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October 31, 2019
Haunted by Aliens, Secreted, and with Claims Denied
May 27, 2019
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May 25, 2018
Growing Up In A Career Of Claims And Workers’ Compensation
October 24, 2017
Texas Executes Workers’ Compensation Claimant For Killing A Witness And His Son And Two Other Witnesses.
|The Day Of The Dead, When The Living And The Dead Party Together.|
By Jorge Alexandria - October 31, 2017
One day in 1987, when I was in uniform as an Army medic – part of the 3rd Infantry Division stationed at Hunter Army Airfield in Georgia-- a call came on the “nine line”, the medevac coded alert system. A U.S. soldier had been gravely injured during a peacetimecombat readiness evaluation. Medevac missions are ranked as urgent, priority, or routine. This was an urgent call so I grabbed my gear (containing among other things- bandages, abdominal dressings, flexible plastic coverings, IV clamps and morphine), and boarded the helo. Within 5 minutes, the Black Hawk blasted its twin 1,600 horse power engines, spooled up to a deafening roar, and hoovered over the terrain at 180 mph (I sure miss that!).
Barely on the ground, we hustled the stocky, young, wounded infantryman onto a stretcher and into the helo. He had a full sleeve tattoo and had just turned 23. He had been hit and crushed by a heavy supply box that had been air dropped. He had sustained severe traumatic injuries.
There was blood all over his face so I couldn’t see him well. I wouldn’t be able to remember what he looked like even if I had seen him well, as at that moment my priority was clear: clear the airway, stop the bleeding, treat for shock. That is how I had been trained in a rigorous twelve week emergency medicine course with four additional weeks of medevac individual training.
I gave him a pain killing fentanyl lollipop and put an IV in him while trying to reassure him that he would survive this and see his parents again. The latter is just as important as treating the injury. Doctors, however, think differently than corpsmen and they adopt a certain emotional distance, learning not to get close to their patients. Neither the corpsman nor the doctor, however, will ever say, “My God man, I don’t know if I can save you.”
There was nothing gory about the injury. Sure, he had been knocked out cold and there was this certain glazed look in his eyes as he came in and out of consciousness, but he wasn’t heavily lacerated. Once we arrived at the Army hospital, the Army doctors placed a ventilator tube snaked out of his throat as a machine pumped air into his lungs. Unfortunately, his injuries were too grave and he had too many co-morbidities. Thus, he flat-lined despite our best efforts at CPR with a defibrulator.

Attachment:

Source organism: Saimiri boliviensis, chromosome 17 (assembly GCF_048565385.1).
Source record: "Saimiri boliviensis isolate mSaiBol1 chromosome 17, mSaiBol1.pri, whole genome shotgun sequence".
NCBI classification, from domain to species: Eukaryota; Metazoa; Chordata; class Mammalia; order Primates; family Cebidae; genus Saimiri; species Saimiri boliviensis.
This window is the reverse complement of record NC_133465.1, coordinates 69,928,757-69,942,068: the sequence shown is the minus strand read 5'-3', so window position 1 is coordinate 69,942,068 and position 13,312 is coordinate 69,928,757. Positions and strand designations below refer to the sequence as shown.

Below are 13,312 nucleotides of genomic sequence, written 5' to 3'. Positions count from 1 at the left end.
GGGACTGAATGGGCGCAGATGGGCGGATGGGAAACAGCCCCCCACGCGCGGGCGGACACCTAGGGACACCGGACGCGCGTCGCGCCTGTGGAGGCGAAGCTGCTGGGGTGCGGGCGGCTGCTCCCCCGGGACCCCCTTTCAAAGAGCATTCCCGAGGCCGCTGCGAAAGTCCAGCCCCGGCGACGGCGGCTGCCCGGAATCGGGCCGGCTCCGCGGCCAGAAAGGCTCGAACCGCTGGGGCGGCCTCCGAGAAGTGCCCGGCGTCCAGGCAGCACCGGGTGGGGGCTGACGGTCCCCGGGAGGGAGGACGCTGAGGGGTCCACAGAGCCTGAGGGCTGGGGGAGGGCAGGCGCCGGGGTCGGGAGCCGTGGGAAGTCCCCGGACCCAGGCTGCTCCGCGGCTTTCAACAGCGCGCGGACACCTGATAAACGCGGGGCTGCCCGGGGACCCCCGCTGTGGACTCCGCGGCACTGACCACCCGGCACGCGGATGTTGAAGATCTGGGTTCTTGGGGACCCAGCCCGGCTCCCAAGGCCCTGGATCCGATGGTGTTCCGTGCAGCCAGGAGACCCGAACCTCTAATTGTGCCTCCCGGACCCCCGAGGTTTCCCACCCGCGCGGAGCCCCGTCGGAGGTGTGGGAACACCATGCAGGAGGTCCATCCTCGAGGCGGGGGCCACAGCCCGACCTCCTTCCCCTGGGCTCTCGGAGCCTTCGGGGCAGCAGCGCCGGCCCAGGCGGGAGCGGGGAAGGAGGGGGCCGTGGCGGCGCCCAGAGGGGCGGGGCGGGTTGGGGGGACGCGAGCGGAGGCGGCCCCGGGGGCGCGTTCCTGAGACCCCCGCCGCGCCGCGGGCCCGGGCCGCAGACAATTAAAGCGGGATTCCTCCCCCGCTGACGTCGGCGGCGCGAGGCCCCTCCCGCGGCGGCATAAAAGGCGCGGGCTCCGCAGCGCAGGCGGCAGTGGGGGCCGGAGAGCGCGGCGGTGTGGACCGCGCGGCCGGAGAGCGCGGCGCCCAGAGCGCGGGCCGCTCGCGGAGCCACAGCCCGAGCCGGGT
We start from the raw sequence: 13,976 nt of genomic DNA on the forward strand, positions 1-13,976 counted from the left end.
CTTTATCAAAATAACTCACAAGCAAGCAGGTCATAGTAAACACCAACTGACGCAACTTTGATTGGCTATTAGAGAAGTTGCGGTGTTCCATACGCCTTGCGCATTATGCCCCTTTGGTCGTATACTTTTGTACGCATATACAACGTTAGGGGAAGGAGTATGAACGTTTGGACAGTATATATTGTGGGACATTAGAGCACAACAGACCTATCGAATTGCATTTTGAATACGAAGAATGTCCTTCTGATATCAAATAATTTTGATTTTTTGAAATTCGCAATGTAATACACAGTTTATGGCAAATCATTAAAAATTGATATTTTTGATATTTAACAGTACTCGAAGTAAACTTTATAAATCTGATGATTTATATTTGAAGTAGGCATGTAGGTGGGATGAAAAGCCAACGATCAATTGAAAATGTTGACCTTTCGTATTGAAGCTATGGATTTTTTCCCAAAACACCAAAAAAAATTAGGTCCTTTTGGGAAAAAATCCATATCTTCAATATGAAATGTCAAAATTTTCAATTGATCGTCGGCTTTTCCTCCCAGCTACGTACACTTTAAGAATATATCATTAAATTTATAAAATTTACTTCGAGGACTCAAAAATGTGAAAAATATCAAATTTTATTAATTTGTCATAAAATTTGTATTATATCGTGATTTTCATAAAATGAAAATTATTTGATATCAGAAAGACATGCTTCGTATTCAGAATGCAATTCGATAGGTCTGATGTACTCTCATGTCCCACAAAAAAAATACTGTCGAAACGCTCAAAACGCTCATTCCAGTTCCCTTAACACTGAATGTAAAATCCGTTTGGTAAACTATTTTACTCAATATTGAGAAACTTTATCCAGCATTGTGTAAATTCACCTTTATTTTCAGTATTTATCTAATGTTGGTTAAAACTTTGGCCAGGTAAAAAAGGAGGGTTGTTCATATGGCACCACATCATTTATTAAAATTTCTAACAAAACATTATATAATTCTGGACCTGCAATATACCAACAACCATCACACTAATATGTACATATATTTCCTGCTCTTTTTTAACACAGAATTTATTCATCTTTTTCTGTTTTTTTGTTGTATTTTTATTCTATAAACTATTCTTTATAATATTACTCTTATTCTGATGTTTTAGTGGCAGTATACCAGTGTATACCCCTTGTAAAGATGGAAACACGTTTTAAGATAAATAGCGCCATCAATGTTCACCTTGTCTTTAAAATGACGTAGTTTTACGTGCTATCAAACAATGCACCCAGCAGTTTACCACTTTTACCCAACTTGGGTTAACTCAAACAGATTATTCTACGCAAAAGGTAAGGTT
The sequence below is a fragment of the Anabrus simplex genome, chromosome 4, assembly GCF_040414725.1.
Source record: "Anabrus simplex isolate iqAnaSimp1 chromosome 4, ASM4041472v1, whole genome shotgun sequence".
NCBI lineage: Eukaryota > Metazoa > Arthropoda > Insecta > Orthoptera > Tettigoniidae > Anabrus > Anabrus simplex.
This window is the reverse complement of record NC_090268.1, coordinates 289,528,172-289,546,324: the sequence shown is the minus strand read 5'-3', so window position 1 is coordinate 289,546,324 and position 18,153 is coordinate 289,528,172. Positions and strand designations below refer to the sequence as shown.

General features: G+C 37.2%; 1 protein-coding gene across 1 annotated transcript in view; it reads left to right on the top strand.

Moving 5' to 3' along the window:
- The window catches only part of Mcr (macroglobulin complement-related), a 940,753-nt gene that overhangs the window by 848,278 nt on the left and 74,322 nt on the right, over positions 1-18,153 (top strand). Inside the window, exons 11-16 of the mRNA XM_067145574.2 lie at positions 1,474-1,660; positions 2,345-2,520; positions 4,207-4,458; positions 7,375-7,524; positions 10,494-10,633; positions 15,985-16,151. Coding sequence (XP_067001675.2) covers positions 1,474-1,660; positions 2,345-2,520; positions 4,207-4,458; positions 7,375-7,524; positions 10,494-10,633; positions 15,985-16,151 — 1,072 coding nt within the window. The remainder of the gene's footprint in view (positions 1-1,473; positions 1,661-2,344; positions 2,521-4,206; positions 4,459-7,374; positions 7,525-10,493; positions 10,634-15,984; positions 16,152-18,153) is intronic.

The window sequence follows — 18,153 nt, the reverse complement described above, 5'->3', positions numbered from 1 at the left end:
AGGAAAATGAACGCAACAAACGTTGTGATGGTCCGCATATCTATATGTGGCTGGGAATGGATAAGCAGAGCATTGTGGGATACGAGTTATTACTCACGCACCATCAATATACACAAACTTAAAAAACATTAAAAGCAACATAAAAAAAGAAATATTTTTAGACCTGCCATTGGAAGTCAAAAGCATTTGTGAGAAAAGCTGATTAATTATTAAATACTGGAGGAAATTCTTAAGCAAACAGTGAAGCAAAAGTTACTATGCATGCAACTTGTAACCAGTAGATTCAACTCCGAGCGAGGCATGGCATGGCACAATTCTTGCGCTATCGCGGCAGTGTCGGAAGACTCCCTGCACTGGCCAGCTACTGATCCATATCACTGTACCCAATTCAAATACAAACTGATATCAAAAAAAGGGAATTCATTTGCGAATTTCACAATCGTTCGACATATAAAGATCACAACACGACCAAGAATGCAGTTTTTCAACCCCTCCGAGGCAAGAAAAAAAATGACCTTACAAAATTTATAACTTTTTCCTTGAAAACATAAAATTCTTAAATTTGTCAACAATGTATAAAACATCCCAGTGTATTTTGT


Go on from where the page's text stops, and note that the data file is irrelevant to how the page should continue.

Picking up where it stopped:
A “commo blackout” was immediately declared. This is the Army’s policy of shutting down communication when a soldier had died to prevent unofficial word from reaching their families.
Later that night at exactly 2:59 AM, after everyone else had gone home and I remained filling out paperwork related to the event, I looked up and saw a young man, roughly 23 years of age, standing before me in full uniform at attention. Annoyed, I asked him how he had gotten in. He just smiled, gave me a military salute with his right hand, and walked silently past the front door. The next day, my commanding officer brought in a picture of the deceased soldier from his graduation from basic training to put in our file. At the sight of it I dropped my coffee cup. It broke on impact on the ground, and I got a bone chill throughout my body. This had been the very same young man whom I had seen at my desk after he had died.
I can remember every detail and every ounce of that moment as if it were yesterday. In fact, I’ve carried that memory forward through my entire adulthood. One day it occurred to me that one day we’re all going to be dead, that we will all be dead much longer than we get to be alive, so if one can do something while here on Earth and alive, that's a good thing.
Nothing moves us humans who are living quite like the supernatural.
In Mexico, el Dia de los Muertos, or the Day of the Dead, begins on October 31st and carries on until November 2nd. Celebrations honoring the dead date back as long as 2500 to 3000 years. The festival that developed into the modern Day of the Dead fell in the ninth month of the Aztec calendar, about the beginning of August, and was celebrated for an entire month. The festivities were dedicated to the goddess known as Mictecacihuatl or as the "Lady of the Dead", corresponding to the modern La Calavera Catrina.